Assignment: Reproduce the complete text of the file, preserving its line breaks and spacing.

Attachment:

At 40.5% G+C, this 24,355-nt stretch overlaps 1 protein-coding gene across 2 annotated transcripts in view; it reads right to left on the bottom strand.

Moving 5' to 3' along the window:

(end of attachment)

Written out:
At 40.5% G+C, this 24,355-nt stretch overlaps 1 protein-coding gene across 2 annotated transcripts in view; it reads right to left on the bottom strand.

Moving 5' to 3' along the window: